EAU CLAIRE, Wis. (WEAU) -- Thirteen candidates took to the stage at Chippewa Valley Technical College on Thursday to tell voters why they should be elected or re-elected.
The event, hosted by the Eau Claire Area Chamber of Commerce, came less than a month before all 99 seats in Wisconsin’s state assembly and 17 out of the 33 state senate seats will be decided.
This will include a battle for the 91st assembly district - comprising most of the city of Eau Claire. Republican Echo Reardon and Democrat Jodi Emerson are each hoping to succeed Democrat Dana Wachs, who vacated it for a run for governor.
One of the topics for discussion dealt with Foxconn’s move into Wisconsin and asking what the legislature's role in assuring the deal approved last year is fulfilled.
"Right now, Foxconn is slated to bring 150 to 200 high, new, good-paying jobs to our area,” Reardon said Thursday. “The thing is they get no tax incentive until a shovel is put in the ground or a job is created. So it is a pay-as-you-go."
"Those of you who lived in Eau Claire for a while will remember what it was like when Uniroyal closed, how our town felt like it bottomed out, because we lost the largest employer,” Emerson said. “What's going to happen when Foxconn goes out from the Racine area? It's going to bottom out that town once again and they've already been through with the automotive industry
One item which actually saw generally bipartisan support – the UW Board of Regents' endorsement for a new $250 million science building at UW-Eau Claire. This will be part of upcoming talks for the state legislature.
“Science is not cheap. A quarter-of-a-billion dollars will not be an easy lift,” Republican Warren Petryk, who is seeking re-election to the 93rd assembly district, said. “So, I hope to put my experience and my longtime relationships with my colleagues on both sides of the aisle to work, when I go back, and make this project a reality for our region.”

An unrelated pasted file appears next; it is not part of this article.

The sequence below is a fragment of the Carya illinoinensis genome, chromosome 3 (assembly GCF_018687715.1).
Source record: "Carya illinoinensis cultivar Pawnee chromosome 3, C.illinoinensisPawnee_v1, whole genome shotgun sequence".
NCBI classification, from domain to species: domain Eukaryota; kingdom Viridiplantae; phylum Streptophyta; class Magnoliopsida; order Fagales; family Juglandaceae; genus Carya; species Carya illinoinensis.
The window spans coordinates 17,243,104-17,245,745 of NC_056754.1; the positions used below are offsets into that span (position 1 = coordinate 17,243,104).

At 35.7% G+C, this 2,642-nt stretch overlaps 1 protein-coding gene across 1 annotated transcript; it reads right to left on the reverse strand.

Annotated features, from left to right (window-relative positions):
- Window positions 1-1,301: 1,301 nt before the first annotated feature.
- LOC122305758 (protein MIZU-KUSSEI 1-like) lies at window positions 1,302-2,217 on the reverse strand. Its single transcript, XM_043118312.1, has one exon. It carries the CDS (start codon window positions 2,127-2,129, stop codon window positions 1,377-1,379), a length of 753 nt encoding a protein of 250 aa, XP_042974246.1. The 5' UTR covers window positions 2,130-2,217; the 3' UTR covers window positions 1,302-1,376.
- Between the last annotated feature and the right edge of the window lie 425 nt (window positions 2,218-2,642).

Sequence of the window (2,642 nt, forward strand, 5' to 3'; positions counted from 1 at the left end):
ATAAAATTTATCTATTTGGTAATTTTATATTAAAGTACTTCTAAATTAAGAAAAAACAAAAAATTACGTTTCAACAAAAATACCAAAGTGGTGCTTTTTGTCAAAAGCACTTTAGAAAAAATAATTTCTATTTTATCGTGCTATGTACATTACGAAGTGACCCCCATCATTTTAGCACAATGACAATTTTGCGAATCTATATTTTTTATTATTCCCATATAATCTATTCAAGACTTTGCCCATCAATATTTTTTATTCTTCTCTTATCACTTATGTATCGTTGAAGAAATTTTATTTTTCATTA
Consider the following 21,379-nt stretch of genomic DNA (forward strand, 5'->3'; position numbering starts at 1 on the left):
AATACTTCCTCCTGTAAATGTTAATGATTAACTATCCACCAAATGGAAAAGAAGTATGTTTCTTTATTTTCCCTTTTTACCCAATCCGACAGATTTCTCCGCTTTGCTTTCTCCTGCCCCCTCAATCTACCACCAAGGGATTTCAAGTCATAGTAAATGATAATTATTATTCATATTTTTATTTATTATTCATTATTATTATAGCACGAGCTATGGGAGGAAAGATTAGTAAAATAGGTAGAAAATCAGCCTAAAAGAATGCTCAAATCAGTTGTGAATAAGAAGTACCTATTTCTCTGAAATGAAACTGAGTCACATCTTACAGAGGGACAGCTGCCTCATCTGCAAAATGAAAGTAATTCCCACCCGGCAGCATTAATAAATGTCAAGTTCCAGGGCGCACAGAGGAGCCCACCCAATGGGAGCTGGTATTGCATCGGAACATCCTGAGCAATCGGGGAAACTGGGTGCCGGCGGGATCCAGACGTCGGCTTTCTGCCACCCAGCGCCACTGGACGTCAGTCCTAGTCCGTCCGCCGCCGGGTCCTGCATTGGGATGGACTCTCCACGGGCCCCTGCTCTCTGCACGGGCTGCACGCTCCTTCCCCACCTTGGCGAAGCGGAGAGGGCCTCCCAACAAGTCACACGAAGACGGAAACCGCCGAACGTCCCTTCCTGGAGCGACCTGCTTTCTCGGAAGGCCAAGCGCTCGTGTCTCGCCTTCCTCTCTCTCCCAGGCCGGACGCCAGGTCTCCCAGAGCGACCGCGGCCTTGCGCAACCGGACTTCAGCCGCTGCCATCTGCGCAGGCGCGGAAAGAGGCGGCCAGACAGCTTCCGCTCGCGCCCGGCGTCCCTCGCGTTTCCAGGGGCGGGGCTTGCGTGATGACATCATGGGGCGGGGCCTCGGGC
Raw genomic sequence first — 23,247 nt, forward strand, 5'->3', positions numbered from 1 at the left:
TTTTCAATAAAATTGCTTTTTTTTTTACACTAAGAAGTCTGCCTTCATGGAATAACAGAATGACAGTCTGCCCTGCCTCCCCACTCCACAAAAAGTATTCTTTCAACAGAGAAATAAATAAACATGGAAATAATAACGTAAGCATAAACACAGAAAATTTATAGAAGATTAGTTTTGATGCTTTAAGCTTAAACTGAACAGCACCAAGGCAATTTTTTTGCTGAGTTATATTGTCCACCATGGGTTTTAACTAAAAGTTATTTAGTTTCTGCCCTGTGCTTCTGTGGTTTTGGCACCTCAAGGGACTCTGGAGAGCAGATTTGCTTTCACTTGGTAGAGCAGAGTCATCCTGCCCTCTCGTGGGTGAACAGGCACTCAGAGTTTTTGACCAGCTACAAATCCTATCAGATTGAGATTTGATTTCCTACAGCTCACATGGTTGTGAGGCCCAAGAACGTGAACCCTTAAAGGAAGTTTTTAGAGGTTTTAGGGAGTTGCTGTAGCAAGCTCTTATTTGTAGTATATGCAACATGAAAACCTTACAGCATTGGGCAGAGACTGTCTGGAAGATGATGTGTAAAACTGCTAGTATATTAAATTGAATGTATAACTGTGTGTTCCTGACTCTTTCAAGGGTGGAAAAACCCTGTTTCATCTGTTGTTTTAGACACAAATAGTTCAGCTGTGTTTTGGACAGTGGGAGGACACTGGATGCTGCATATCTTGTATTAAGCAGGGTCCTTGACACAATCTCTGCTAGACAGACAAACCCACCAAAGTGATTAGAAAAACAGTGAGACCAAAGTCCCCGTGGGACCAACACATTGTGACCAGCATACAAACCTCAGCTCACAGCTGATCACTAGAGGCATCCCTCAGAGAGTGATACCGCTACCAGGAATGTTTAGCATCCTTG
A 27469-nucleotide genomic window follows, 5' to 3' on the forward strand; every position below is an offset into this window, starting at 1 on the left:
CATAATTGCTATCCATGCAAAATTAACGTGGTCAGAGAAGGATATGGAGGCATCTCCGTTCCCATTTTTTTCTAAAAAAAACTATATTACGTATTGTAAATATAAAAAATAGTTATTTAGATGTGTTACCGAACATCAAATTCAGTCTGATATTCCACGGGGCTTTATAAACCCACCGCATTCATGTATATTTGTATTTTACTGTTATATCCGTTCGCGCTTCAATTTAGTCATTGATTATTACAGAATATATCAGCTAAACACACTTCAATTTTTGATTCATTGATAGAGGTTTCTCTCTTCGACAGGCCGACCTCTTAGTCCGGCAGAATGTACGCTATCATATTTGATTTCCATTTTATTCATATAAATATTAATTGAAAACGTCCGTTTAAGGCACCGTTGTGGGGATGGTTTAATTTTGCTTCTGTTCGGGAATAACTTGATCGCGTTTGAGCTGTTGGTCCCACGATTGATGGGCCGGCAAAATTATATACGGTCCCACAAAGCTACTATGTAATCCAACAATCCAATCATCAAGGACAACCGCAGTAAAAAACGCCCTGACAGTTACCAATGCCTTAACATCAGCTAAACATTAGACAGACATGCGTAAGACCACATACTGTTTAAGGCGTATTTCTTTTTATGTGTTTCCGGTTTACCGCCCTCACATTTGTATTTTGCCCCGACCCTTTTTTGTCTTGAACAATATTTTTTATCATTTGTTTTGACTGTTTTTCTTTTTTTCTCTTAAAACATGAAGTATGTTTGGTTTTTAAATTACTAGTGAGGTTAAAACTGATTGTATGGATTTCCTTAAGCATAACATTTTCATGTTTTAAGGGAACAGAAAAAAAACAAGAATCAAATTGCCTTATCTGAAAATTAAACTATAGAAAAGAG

Petryk’s opponent, Democrat Charlie Warner, said: “The 93rd district, as vast and broad as it is, has students that go to Eau Claire, that go to Stout, that go to River Falls. Now, my science students out there will have a place to go right down the road and everyone is going to benefit from that.”
One issue seeing some of the strongest back-and-forth responses dealt with funding for Wisconsin's roads and asking the candidates what the state transportation funding look like in the future. The latest Marquette Law School poll showed 63 percent of likely voters view the quality of roads and highways where they live as either fair or poor.
The question brought local examples of infrastructure issues including the partial collapse and eventual tearing down of the paint creek bridge in the town of Lafayette back in May. It was seen as an example for what's wrong, but also saw at least one quick rebuke to that claim.
"The bridge over Paint Creek in my district literally collapsed. Literally fell in and it can't be replaced for at least a year,” Democrat Wendy Sue Johnson, running for the 68th assembly seat against Republican Jesse James, said. “There is no reason that we should have bridges collapsing and the truth is there is money being spent in the southeast corner of the state."
The 68th assembly district seat is currently held by Republican Kathy Bernier, who’s running for the 23rd State Senate against Democrat Chris Kapsner.
"Paint Creek didn't fall down because something the State of Wisconsin for the DOT did or did not do. They kept changing the engineering and pushing it off,” Bernier said. “Fortunately, we were able to save the day and DOT helped and we waived some dollars and I was endorsed by that town chairman."
Also participating Thursday night were candidates for the 31st State Senate – Republican Mel Pittman, Democrat Jeff Smith, and Green Party Aaron Elaine Camacho – as well as for the 67th Assembly – Democrat Wren Keturi and incumbent Republican Rob Summerfield.